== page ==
Brought to you by your friends in the GOP
There’s a good chance that the Republican Primary will essentially end on Super Tuesday and people will stop pretending that Marco Rubio was ever winning by losing.
Since Donald Trump easily won the Nevada Caucus, America has been wandering around, bumping into things, wondering if everyone else is in the same dream.
As low of an opinion as many of us had of the Republican Party, the idea that bigoted charlatan could commandeer the party, while using the last Republican president and last Republican nominee as a urinal, seemed far fetched.
Clearly, we had too much faith in GOP voters. Now we have to wonder if the rest of America could fall prey to the same wacky egoism that’s inspired by a man whose policies all involve some sort of figurative sodomizing of his enemies.
The Clintons have began the effort of reassuring supporters that they have a real plan to defeat Trump. It involves taking him very seriously, something Republicans never really did until Nevada. From there the early attacks include pointing out that he’s a sexist racist, undermining his business record and questioning his ability to competently serve as commander-in-chief.
Will their plan work?
The last two strategies sound suspiciously like what Ted Cruz and Marco Rubio are doing now and Jeb Bush tried to do before he faded into a cup of Earl Grey tea, right?
All we know for sure is that they can’t do any worse than Republicans have. Let’s review what Republicans taught us about how not to defeat Trump.
- Don’t kiss his ass for half a year.
Ted Cruz tried this and was shocked to discover all it did was give Trump credibility. And Trump used that cred to go birther on him. Don’t legitimize him in any way and use everything he does to make it possible for people who don’t think February is “Why is there no White History Month?” to support him.
- Don’t call him “Mr. Trump.”
You sound like a C-list celebrity begging to make it another episode of his reality show. And Chris Christie found that this sign of respect and an endorsement earned him this:
- Don’t call him a “jerk.”
That was Jeb Bush’s plan and all it did was remind Republicans what they like about Trump — he gets to bully rich fools in public.
- Don’t promise to cut billionaires’ taxes.
Trump has vowed to go after the votes of working white men, who tend to vote Republican anyway, and his biggest weakness is that his tax gives the richest .01 percent a $1.3 million-a-year tax break. Republicans couldn’t attack him for this because they’re all promising to do nearly the same — even eliminate all taxes for some of America’s richest people. Trump may defend himself by pointing out that he’ll actually be increasing his own taxes because he likely doesn’t pay any taxes at all despite claiming to be worth $10 billion, which makes him so relatable!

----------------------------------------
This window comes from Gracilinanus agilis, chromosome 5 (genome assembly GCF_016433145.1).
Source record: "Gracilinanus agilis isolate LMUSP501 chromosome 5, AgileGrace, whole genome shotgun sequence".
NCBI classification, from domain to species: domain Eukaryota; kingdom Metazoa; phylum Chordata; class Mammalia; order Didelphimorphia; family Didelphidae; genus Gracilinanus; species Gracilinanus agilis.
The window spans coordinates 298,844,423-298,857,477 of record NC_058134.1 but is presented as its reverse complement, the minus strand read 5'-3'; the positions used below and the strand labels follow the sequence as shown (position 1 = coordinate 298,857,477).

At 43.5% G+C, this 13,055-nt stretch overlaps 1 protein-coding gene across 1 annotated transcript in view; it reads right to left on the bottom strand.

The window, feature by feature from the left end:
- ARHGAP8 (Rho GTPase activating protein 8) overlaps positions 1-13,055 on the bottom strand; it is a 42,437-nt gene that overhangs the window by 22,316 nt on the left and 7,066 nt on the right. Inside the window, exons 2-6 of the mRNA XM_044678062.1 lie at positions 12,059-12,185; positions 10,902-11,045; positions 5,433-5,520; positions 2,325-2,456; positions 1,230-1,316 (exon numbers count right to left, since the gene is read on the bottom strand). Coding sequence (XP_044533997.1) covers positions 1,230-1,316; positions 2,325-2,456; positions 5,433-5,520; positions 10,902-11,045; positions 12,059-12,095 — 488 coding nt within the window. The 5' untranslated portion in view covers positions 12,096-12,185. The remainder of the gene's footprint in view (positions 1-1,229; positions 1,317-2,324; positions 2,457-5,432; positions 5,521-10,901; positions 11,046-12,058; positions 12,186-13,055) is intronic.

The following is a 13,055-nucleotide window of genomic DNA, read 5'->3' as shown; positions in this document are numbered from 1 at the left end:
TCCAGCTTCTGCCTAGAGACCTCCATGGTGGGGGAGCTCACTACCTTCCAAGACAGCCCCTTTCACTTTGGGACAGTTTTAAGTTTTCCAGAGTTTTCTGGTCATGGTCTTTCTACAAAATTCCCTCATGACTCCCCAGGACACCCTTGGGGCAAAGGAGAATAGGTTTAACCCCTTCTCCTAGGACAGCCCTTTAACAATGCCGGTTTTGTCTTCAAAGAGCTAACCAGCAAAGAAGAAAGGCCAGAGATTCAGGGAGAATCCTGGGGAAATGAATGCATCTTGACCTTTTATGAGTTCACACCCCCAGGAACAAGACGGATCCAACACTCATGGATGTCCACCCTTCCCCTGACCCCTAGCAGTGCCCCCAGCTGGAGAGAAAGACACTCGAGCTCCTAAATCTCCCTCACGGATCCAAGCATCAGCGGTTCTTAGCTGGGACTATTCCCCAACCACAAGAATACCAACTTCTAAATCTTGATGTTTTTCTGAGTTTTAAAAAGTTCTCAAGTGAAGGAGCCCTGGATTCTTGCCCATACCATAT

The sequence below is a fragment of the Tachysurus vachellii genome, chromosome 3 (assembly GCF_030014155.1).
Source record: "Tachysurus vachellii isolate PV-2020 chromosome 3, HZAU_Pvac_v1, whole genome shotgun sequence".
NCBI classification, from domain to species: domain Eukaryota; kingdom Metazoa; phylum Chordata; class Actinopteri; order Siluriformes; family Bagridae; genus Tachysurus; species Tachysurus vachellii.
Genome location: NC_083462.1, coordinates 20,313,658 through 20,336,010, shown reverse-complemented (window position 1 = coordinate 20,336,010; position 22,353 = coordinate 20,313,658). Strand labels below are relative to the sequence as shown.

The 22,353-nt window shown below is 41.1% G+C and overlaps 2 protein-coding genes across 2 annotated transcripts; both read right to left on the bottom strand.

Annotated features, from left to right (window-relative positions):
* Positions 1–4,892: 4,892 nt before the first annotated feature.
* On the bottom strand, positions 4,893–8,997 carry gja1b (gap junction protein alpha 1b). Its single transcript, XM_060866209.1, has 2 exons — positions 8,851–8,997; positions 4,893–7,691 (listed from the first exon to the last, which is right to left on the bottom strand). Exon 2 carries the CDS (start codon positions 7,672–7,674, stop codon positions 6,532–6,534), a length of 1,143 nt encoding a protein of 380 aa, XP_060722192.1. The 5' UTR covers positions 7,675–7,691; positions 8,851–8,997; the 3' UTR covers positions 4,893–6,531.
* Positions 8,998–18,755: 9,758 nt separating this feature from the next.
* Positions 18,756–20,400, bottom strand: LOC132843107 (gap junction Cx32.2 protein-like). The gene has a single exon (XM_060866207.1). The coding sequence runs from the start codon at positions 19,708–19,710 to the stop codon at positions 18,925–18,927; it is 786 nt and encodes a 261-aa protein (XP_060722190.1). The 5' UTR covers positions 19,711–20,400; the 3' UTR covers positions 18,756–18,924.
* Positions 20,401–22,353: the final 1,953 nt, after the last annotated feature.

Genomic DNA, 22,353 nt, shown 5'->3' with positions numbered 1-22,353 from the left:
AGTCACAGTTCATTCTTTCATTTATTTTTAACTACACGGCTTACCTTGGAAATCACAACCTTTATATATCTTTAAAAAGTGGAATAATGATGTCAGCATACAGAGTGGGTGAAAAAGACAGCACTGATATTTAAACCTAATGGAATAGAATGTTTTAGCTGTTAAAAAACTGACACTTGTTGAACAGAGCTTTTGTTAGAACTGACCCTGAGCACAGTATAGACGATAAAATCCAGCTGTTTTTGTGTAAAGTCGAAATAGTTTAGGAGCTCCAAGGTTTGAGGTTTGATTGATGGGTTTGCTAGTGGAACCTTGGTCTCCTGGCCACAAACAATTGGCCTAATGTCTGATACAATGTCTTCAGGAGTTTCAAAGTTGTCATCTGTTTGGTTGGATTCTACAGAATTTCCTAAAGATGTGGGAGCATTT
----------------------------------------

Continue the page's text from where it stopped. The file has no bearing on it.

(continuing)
- Don’t just point out that his companies went bankrupt.
He’s prepared for this attack. Democrats have begun to connect it to his willingness to inflict pain on others. It could also be part of a larger argument that he’s willing to play games with your retirement.
- Don’t expect him to self-destruct because he’ll always be saved by his not-so secret weapon — media saturation.
Trump successfully stepped on stories about his tax returns by seeming to welcome the support of white supremacists. You can’t ask the press not to cover this mania, because it’s crack and they are fiends.
- Don’t expect to be able to define him or win by only going negative.
Nearly all Americans have an opinion about bacon, pizza and Donald Trump. Most don’t like him. That was true in the GOP primary too, but he was able to turn his approval numbers upside down. He sustained no true negative attack thanks to cowardly GOP funders. Instead, was able to offer the closest thing to a positive vision as his opponents struggled to land some blow on him. Along with a clear and relentless attack on everything he is, you need some coherent vision that’s matches up favorably to “Make America Great Again.”
- Have fresh attacks ready.
When Trump changes the subject, it’s a sign of weakness. He’s trying to bring the discourse down to a level he’s comfortable — and the lower the better. In the last debate, Cruz and Rubio finally surprised him and he got a little weary. Luckily for him, he had John Kasich and Ben Carson on stage to bore America into submission.
- Don’t play his game.
Trump turns his unease into an anger that Republican voters at least find very attractive. When he lashes out, engaging him personally feeds his strength. Jeb got better at fighting back and his numbers only got worse. America is amused by Trump. They love to watch him trade insults. If you can make him boring, he loses much of his appeal.